This recipe dating from 1900 sits right on the cusp of the centuries and comes from the pastry manual “Savoury Pastry” written by Frederick T. Vine.
I have a bit of a thing for Mr Vine and his manuals. Written for the bakery trade, they are packed with recipes for the variations and huge range of goods that made Victorian bakeries so amazing. Mr Vine also published books on ‘Practical Pastry’, cakes, biscuits, ‘Saleable Shop Goods’ (covering a range of small items), Christmas puddings and bread.
A little trouble needs to be taken in order to scale down the recipes to a more manageable domestic size (the original size of this batch was over 120kg), but it is well worth it in terms of flavour as well as delight in the sheer number of (to our 21st century eyes) innovative and unique baked goods.
Here’s the thing, though.
This traditional mincemeat contains meat.
Stop! Wait! Come back!
I thought it best to be up front about it, because I can then explain why I can thoroughly recommend you try it.
You don’t taste the meat. Well, actually you do, but you don’t realise that you do. It’s an underlying umami taste that makes the whole flavour experience much richer, deeper and just generally bigger. Can you honestly see the meat in the above photograph? No, I can’t either – and I made it!
Having read probably close to a hundred mincemeat recipes spanning five centuries of books and manuscripts, I feel confident in stating that, overwhelmingly, the best meat for mince pies, according to the recipe writers and my own taste testing, is ox-tongue. But I appreciate that that is a bit ‘full on’ for the meaty mincemeat novice, so I have chosen this recipe as a ‘gateway recipe’ to all the wonderful savoury-sweetness that traditional mincemeat recipes hold.
The recipe calls for lean beef. Some recipes I have read suggest that this should be beef fillet, but personally, I think that too extravagant, so my recommendation is for beef skirt, as it’s widely available, lean and economical.
Another reason why I like this recipe is the use of a couple of ingredients that don’t usually get included in modern recipes.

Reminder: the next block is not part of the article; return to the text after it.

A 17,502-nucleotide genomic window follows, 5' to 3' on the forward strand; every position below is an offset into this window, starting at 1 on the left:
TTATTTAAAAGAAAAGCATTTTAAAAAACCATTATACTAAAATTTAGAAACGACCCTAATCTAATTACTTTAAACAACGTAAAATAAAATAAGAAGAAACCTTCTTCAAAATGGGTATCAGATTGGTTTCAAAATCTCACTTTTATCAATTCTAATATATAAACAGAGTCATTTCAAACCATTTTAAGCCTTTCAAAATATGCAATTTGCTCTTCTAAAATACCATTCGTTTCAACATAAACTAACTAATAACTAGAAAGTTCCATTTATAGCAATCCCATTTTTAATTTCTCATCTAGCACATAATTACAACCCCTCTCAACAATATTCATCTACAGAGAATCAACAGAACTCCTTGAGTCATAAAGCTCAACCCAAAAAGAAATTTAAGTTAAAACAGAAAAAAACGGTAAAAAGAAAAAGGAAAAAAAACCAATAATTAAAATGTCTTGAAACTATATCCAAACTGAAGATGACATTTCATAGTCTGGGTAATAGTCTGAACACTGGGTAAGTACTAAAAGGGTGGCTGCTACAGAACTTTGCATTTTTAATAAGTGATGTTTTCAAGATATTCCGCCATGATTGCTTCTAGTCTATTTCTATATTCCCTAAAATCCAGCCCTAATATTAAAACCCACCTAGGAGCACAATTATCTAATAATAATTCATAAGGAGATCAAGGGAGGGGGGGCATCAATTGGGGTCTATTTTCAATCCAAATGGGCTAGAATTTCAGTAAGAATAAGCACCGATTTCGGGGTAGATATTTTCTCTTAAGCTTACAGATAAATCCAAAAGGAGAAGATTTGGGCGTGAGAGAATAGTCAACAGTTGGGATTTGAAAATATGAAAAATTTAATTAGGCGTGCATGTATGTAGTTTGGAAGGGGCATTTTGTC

Mincemeat a la Royale
Makes approx. 1.5kg, enough for 36 individual mince pies. Be sure to read the ingredient notes at the bottom of the post.
140g beef skirt
170g fresh suet 
265g sharp apples
95g raw sugar 
60g citron peel
70g preserved ginger
50g glace fruits 
50g candied orange peel
50g candied lemon peel
25g brandied cherries 
25g chopped almonds
½ lemon – zest and juice
1/2 tsp each of ground cinnamon, nutmeg, mace, cloves, allspice, ginger, salt
- Trim any fat/silverskin from the meat and cut into 1cm cubes. The aim for mincemeat is for everything to be roughly the same size. Small, but not so small that it goes to a mush. The meat will shrink as it cooks.
- Cut the suet into 5mm cubes (obviously skip this step if using dried).
- Peel, core and cut the apples into 1cm dice.
- Leave the dried fruit whole, unless, for example, the raisins are very large, in which case cut them in half.
- Cut the preserved fruit and peel into small dice (5-10mm).
- Mix everything, including the liquids and spices, together thoroughly.
- Check the seasoning by heating some in a pan or by zapping in the microwave until the suet has melted, and tasting. Add more spices/salt/alcohol as you think fit.
- Keep in an airtight container in the fridge until required.
 If you can’t get fresh suet, dried is absolutely fine. Atora is the main brand in the UK. NB If using dried, reduce the weight to 120g.
 Not 100% sure what Mr Vine means here, so since I had some in the cupboard, I used jaggery. Soft, light-brown or light muscovado is also fine.
 Don’t splurge on expensive boxes of preserved fruits just for 50g for this recipe, use a mix of any sweetened and dried fruit you have to hand – glace cherries, pineapple, mango, etc.
 I didn’t have any of these, and couldn’t find any in the supermarket, so I used dried cherries and soaked them in brandy. Verr’ nishe. *hic!*.